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1 Hawthorne Literature- A to Z

The Sea Is My Brother: The Lost Novel

by

The Sea Is My Brother: The Lost Novel Cover

 

Synopses & Reviews

Publisher Comments:

In the spring of 1943, during a stint in the Merchant Marine, twenty-one-year old Jack Kerouac set out to write his first novel. Working diligently day and night to complete it by hand, he titled it The Sea Is My Brother. Now, nearly seventy years later, its long-awaited publication provides fascinating details and insight into the early life and development of an American literary icon.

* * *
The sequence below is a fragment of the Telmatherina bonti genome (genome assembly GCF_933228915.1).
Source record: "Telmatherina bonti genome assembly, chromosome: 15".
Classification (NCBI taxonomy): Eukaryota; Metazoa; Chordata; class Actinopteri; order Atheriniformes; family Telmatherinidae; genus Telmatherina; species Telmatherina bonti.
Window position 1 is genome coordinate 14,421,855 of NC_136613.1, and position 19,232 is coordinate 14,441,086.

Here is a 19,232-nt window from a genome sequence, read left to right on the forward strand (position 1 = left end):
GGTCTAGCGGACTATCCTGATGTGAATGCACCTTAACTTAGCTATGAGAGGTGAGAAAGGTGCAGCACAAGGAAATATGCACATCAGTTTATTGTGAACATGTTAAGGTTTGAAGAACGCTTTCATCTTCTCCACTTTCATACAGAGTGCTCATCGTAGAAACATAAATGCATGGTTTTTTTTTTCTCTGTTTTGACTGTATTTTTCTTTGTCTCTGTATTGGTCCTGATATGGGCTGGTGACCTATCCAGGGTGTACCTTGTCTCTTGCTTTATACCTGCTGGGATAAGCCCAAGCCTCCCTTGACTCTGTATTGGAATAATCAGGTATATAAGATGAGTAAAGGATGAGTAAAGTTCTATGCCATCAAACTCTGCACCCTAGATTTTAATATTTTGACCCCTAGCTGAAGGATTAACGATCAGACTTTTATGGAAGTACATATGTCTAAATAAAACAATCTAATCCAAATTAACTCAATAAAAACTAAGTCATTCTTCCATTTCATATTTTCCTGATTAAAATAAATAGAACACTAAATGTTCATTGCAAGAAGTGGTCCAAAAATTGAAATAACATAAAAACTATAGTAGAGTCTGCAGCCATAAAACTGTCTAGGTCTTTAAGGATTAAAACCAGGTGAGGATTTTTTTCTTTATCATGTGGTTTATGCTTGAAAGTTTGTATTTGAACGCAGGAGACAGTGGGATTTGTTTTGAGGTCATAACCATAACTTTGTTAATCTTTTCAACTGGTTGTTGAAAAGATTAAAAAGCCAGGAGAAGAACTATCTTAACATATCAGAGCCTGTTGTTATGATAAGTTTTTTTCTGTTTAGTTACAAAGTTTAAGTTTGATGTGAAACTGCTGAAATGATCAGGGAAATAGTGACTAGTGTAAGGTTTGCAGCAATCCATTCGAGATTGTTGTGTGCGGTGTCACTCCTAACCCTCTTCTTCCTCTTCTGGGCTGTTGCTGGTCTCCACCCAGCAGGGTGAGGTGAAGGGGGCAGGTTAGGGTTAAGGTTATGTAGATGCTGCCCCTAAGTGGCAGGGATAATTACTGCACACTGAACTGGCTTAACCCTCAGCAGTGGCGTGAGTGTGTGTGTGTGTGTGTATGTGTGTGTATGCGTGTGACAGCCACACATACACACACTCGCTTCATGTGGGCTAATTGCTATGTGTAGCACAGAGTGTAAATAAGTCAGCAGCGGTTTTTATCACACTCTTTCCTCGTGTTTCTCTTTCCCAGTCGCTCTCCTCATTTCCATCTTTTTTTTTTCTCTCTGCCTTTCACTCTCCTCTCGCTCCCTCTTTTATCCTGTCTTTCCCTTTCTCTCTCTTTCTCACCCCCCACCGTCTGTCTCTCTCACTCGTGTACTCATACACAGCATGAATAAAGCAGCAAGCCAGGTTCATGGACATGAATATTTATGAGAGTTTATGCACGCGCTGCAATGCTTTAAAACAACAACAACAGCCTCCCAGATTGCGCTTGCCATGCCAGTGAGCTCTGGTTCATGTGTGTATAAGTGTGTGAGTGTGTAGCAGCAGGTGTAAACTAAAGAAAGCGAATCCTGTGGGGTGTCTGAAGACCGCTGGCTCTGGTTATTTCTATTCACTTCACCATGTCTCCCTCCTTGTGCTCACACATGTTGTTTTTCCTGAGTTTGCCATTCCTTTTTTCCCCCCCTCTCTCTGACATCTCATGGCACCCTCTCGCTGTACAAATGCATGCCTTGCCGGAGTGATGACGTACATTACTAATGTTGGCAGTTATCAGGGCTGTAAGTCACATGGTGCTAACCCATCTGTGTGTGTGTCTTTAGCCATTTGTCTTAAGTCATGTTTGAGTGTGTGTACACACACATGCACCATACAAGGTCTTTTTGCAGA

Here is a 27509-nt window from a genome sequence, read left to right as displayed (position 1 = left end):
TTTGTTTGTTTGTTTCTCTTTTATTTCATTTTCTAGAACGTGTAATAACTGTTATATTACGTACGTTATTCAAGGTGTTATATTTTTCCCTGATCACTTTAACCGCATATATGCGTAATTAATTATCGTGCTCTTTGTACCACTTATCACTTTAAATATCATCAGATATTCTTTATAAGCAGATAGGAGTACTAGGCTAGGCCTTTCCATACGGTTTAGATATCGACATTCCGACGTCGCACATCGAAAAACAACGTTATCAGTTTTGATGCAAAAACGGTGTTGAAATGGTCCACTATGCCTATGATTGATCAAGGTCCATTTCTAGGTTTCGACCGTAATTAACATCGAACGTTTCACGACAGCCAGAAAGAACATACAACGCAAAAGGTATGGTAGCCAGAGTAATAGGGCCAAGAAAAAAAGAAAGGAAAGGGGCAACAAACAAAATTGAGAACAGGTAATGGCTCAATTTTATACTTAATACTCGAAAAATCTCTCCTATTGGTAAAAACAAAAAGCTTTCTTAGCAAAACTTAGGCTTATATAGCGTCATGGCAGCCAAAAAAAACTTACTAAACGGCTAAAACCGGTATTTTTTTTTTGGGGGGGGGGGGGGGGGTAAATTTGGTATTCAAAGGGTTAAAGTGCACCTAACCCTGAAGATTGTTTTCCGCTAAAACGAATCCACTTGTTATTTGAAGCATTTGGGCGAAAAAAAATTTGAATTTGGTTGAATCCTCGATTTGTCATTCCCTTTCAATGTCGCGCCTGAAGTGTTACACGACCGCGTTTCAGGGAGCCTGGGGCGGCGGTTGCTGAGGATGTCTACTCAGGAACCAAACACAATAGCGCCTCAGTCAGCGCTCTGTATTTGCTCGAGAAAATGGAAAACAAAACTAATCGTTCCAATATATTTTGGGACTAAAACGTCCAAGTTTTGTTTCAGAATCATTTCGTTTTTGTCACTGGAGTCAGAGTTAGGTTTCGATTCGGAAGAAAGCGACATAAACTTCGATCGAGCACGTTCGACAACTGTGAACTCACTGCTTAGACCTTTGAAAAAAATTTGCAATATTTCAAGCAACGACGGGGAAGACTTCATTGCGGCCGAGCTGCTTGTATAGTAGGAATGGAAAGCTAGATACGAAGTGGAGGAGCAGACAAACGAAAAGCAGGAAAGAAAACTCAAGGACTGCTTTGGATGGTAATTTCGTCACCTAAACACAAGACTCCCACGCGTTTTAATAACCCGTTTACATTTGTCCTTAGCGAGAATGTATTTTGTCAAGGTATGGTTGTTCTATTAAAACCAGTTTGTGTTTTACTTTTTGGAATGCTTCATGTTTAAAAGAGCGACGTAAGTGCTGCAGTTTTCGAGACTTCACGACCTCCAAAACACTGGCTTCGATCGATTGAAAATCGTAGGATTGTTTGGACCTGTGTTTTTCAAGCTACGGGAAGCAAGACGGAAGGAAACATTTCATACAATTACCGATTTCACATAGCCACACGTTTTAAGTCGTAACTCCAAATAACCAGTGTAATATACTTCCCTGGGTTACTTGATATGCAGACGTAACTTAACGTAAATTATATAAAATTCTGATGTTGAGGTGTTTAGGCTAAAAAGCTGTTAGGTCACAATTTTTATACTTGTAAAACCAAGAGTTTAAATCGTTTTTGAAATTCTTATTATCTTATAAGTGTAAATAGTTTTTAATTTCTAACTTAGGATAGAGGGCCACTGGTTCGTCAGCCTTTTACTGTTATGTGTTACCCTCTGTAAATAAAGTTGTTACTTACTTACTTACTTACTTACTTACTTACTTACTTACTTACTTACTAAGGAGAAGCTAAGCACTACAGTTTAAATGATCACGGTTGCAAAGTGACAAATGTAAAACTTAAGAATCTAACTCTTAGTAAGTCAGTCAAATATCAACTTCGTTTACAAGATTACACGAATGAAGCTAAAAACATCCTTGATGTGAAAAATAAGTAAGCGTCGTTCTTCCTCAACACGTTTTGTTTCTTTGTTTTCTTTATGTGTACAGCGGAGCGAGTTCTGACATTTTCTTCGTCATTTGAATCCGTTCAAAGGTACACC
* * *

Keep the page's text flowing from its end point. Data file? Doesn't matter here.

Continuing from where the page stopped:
Written seven years before The Town and The City officially launched his writing career, The Sea Is My Brother marks a pivotal point in which Kerouac began laying the foundations for his pioneering method and signature style. A clear precursor to such landmark works as On the Road, The Dharma Bums, and Visions of Cody, it is an important formative work that bears all the hallmarks of classic Kerouac: the search for spiritual meaning in a materialistic world, spontaneous travel as the true road to freedom, late nights in bars and apartments engaged in intense conversation, the desperate urge to escape from society, and the strange, terrible beauty of loneliness.

 

Review: